U.S. kills Daesh leader in Syria

US Central Command announces the death of Maher al-Aqal, one of the terrorist organisation's top five leaders, after a drone operation in northwest Syria

AFP/DELIL SOULEIMAN  -   US military armoured vehicle in Syria

Maher al-Agal, ISIS leader in Syria and one of the organisation's top five international leaders, was hit Tuesday by a drone strike by US forces in the northwestern Syrian province of Aleppo. The US Central Command (CENTCOM) said in a statement. 

"This operation was extensively planned to ensure its successful execution. An initial review indicates that there were no civilian casualties," the document released by the US military said. 

According to Syrian civilian sources, a drone strike targeting two people on motorbikes was reported in the early morning hours in the village of Galtan, in the Jindires area. A region on the outskirts of Afrin canton in Aleppo province, which, until the end of 2018 was controlled by the People's Protection Units (YPG), and is now under occupation by Turkish troops. 

Shortly afterwards, reports from the Syrian Democratic Forces (the SDF, which refers to the military alliance of Kurdish, Arab, Assyrian and Armenian forces, among others, involved in the Syrian civil war) confirmed the attack and pointed out that the people hit belonged to the Syrian rebel group Ahrar al-Sharqiya. These same sources, as well as the Syrian Observatory for Human Rights, have reported that leader Maher al-Agal died on the spot, as did his companion, a close associate of the leader whose health was initially in serious doubt. 

PHOTO/REUTERS - File photo. A Daesh member waves the Daesh flag in Syria

"The elimination of these ISIS leaders will disrupt the terrorist organisation's ability to plan and carry out further attacks," CENTCOM spokesman Joe Buccino said. "This operation reaffirms CENTCOM's strong commitment to the region and to the lasting defeat of ISIS, which continues to pose a threat to the United States and its partners."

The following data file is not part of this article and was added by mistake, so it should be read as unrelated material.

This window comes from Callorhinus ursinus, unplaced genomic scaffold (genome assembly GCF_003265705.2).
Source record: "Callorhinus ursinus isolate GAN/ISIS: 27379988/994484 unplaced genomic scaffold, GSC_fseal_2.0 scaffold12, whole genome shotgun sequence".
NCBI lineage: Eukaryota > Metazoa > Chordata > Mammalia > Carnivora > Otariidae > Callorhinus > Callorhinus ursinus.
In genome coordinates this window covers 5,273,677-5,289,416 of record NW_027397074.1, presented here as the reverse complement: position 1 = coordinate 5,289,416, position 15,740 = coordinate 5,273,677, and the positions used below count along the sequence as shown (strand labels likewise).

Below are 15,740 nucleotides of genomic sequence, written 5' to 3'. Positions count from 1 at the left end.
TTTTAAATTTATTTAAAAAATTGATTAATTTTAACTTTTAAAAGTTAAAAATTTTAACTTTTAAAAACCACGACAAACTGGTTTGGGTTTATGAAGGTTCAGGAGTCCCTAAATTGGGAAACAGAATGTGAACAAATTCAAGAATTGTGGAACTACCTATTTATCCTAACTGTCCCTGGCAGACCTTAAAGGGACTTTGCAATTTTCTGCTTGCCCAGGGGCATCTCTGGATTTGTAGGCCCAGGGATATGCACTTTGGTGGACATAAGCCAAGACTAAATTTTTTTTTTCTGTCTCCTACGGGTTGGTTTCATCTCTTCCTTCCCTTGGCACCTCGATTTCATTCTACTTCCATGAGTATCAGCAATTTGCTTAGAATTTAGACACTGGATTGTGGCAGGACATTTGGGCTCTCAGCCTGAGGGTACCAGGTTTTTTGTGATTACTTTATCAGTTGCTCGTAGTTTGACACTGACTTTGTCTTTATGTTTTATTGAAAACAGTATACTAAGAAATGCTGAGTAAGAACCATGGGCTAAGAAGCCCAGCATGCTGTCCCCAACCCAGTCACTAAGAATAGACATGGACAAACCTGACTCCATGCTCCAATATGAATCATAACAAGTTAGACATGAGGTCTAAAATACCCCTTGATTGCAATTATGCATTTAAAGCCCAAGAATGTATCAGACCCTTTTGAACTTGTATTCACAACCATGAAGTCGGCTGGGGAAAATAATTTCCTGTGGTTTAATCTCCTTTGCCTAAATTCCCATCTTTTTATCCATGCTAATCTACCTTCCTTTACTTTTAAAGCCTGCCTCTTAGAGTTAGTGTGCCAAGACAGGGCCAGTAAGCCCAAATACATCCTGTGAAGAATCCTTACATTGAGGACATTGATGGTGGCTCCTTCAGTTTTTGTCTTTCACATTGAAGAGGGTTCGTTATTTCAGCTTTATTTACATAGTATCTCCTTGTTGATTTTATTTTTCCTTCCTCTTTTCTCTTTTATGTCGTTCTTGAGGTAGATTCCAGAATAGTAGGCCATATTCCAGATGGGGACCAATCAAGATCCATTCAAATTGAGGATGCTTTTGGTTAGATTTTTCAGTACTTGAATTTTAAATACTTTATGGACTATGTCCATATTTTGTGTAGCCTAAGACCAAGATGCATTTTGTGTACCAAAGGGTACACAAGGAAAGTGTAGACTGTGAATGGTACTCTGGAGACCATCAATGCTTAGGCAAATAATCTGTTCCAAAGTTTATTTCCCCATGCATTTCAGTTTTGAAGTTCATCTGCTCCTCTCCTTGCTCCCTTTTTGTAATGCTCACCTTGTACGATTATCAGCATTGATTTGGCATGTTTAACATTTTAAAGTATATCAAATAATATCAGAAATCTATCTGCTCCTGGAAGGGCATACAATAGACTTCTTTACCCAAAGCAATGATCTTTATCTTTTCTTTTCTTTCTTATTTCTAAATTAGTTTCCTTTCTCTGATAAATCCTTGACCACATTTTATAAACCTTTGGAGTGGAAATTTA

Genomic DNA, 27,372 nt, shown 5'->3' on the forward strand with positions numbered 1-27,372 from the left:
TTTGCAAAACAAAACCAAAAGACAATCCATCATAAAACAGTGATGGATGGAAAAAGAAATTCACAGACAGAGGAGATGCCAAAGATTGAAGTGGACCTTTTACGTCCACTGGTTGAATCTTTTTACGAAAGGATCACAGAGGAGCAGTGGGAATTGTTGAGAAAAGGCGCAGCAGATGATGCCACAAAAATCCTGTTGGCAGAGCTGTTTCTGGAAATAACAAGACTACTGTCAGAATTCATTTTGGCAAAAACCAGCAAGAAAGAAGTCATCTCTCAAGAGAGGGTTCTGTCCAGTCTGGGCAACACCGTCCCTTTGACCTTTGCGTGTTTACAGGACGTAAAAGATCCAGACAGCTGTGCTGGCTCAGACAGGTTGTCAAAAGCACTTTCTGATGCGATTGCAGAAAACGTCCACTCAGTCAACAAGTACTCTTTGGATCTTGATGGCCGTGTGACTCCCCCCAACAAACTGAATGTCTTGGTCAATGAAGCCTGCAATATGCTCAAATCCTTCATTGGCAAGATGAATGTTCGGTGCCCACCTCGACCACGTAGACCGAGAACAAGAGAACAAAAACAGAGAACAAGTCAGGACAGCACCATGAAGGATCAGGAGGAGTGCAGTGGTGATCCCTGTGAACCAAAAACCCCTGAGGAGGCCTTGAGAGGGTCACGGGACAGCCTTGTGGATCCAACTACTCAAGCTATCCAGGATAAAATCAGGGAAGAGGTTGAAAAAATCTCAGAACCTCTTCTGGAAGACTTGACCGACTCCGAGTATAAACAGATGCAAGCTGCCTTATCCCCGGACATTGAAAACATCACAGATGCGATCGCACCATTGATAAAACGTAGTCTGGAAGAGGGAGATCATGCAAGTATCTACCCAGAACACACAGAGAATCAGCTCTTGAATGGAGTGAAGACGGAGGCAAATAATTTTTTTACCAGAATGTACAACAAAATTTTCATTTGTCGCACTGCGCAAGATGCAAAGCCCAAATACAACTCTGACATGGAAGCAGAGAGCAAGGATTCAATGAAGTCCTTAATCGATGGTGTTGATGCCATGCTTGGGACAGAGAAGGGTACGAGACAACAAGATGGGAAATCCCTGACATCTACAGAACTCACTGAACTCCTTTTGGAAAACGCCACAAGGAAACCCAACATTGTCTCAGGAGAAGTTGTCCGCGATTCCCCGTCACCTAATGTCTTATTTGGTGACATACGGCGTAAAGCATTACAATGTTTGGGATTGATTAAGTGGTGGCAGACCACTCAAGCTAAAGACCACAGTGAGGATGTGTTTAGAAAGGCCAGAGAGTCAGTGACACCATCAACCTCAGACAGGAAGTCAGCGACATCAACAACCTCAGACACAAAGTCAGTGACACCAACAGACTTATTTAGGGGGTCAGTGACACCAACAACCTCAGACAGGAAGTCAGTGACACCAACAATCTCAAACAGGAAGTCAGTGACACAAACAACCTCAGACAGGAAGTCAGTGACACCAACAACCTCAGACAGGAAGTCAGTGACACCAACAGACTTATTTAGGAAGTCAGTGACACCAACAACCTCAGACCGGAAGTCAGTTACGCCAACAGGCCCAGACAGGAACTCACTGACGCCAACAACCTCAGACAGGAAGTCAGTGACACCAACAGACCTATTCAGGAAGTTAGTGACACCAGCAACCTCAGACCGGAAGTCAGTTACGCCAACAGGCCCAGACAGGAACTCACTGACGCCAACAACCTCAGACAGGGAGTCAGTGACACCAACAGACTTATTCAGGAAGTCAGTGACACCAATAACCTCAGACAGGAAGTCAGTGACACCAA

The news comes just a day before US President Joe Biden lands in Israel, from where he plans to begin a round of Middle East meetings, with stops in the West Bank and Saudi Arabia. 

AFP/DELIL SOULEIMAN - US armoured vehicle convoy near the north-eastern city of Qahtaniyah
Maher al-Agal, "ambassador" for Daesh 

"In addition to being a veteran leader of the group, Al-Agal was responsible for intensively promoting the development of networks of the self-styled Islamic State outside Iraq and Syria," says the CENTCOM statement issued Tuesday on the considered leader of Daesh in Syria, and one of the five strongest leaders of the terrorist organisation. As reported by the EFE news agency, based on information obtained from the Syrian Observatory for Human Rights, A-Agal moved to the region controlled by Ankara in 2020, where he resided under a false name and identity issued by the local Council of Afrin, which recognised him as a member of the Turkish-backed Jaysh al Sharkiya faction. 

The Observatory itself also indicated that Al-Agal was a very relevant leader during the control of the city of al-Raqa, considered the 'de facto' capital of ISIS in Syria until the SDF recaptured the territory in 2017. 

Some local sources claim that the mercenary displaced in 2016 from the fighting between Turkey and ISIS, Khalid Subaih, would be the possible false identity of the jihadist Maher al-Agal. An identity he used to be able to recruit and actively lead Daesh fighters in Afrin without arousing suspicion. However, this information remains unconfirmed. 

Daesh's return to Syria

This operation is the latest in a long line of attacks against the terrorist group on Syrian soil. Just a few weeks ago, the US Army announced the capture of an anonymous ISIS militant leader and bomb-maker; and last February, Abu Ibrahim al-Hashimi al-Qurashi, the once self-styled caliph of Daesh, blew himself up during an operation by Washington's troops to avoid arrest. 

AFP/ DELIL SOULEIMAN - A member of the Syrian Democratic Forces (SDF), removes a flag of the Islamic State group in the town of Tabqa, about 55 kilometres (35 miles) west of the city of Raqa. Al-Qaeda and the Islamic State (IS) group are also irreconcilable ideological adversaries and, on the ground, fratricidal enemies

The last year has witnessed the return of jihadism in Syria, starting with the largest Daesh attack since it was considered defeated in 2019: the riot in Gweiran prison in Hassakah, where hundreds of prisoners of the terrorist organisation were held. More than half a thousand people died as a result of the uprising, which dealt a severe blow to security in the northern region of the country. 

In parallel to the US operation, the SDF on Tuesday announced the arrest of 17 suspected ISIS members in the northeastern province of Hassakah. This action was carried out in coordination with the Kurdish International Security Forces (Asayish).

Americas Coordinator: José Antonio Sierra.